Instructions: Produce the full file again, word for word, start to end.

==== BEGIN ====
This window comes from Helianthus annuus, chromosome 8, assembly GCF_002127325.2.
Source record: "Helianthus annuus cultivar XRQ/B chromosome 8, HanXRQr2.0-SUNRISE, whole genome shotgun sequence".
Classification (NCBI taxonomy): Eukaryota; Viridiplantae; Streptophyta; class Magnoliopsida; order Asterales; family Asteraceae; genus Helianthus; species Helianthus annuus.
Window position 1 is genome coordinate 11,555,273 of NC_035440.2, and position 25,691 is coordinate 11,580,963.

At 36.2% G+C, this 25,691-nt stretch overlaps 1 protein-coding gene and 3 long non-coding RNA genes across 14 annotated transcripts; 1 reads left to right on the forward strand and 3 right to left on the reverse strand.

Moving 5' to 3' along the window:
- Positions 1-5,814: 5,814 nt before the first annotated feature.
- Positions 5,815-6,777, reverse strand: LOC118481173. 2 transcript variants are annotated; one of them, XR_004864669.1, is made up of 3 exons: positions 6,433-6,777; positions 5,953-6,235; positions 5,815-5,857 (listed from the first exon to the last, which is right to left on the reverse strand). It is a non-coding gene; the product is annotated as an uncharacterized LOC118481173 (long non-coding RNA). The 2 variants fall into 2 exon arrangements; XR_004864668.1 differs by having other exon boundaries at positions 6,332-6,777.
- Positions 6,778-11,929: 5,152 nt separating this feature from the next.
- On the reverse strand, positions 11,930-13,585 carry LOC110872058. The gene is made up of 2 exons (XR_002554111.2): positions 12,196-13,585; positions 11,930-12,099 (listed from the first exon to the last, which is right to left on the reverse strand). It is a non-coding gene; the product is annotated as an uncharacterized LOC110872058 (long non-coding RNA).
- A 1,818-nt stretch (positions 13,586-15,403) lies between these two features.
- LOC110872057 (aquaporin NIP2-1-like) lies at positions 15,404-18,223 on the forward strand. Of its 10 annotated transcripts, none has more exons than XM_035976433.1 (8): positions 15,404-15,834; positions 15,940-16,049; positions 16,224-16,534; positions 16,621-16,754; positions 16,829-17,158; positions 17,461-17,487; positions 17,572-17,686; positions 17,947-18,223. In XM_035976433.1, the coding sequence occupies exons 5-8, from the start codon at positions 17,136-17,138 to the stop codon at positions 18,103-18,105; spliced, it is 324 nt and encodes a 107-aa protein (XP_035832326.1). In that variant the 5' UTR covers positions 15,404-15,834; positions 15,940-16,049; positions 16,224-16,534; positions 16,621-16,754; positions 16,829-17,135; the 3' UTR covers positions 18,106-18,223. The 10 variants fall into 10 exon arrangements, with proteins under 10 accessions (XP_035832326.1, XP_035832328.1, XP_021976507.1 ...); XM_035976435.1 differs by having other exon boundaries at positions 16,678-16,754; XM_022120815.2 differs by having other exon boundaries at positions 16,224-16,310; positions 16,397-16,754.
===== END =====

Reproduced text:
This window comes from Helianthus annuus, chromosome 8, assembly GCF_002127325.2.
Source record: "Helianthus annuus cultivar XRQ/B chromosome 8, HanXRQr2.0-SUNRISE, whole genome shotgun sequence".
Classification (NCBI taxonomy): Eukaryota; Viridiplantae; Streptophyta; class Magnoliopsida; order Asterales; family Asteraceae; genus Helianthus; species Helianthus annuus.
Window position 1 is genome coordinate 11,555,273 of NC_035440.2, and position 25,691 is coordinate 11,580,963.

At 36.2% G+C, this 25,691-nt stretch overlaps 1 protein-coding gene and 3 long non-coding RNA genes across 14 annotated transcripts; 1 reads left to right on the forward strand and 3 right to left on the reverse strand.

Moving 5' to 3' along the window:
- Positions 1-5,814: 5,814 nt before the first annotated feature.
- Positions 5,815-6,777, reverse strand: LOC118481173. 2 transcript variants are annotated; one of them, XR_004864669.1, is made up of 3 exons: positions 6,433-6,777; positions 5,953-6,235; positions 5,815-5,857 (listed from the first exon to the last, which is right to left on the reverse strand). It is a non-coding gene; the product is annotated as an uncharacterized LOC118481173 (long non-coding RNA). The 2 variants fall into 2 exon arrangements; XR_004864668.1 differs by having other exon boundaries at positions 6,332-6,777.
- Positions 6,778-11,929: 5,152 nt separating this feature from the next.
- On the reverse strand, positions 11,930-13,585 carry LOC110872058. The gene is made up of 2 exons (XR_002554111.2): positions 12,196-13,585; positions 11,930-12,099 (listed from the first exon to the last, which is right to left on the reverse strand). It is a non-coding gene; the product is annotated as an uncharacterized LOC110872058 (long non-coding RNA).
- A 1,818-nt stretch (positions 13,586-15,403) lies between these two features.
- LOC110872057 (aquaporin NIP2-1-like) lies at positions 15,404-18,223 on the forward strand. Of its 10 annotated transcripts, none has more exons than XM_035976433.1 (8): positions 15,404-15,834; positions 15,940-16,049; positions 16,224-16,534; positions 16,621-16,754; positions 16,829-17,158; positions 17,461-17,487; positions 17,572-17,686; positions 17,947-18,223. In XM_035976433.1, the coding sequence occupies exons 5-8, from the start codon at positions 17,136-17,138 to the stop codon at positions 18,103-18,105; spliced, it is 324 nt and encodes a 107-aa protein (XP_035832326.1). In that variant the 5' UTR covers positions 15,404-15,834; positions 15,940-16,049; positions 16,224-16,534; positions 16,621-16,754; positions 16,829-17,135; the 3' UTR covers positions 18,106-18,223. The 10 variants fall into 10 exon arrangements, with proteins under 10 accessions (XP_035832326.1, XP_035832328.1, XP_021976507.1 ...); XM_035976435.1 differs by having other exon boundaries at positions 16,678-16,754; XM_022120815.2 differs by having other exon boundaries at positions 16,224-16,310; positions 16,397-16,754.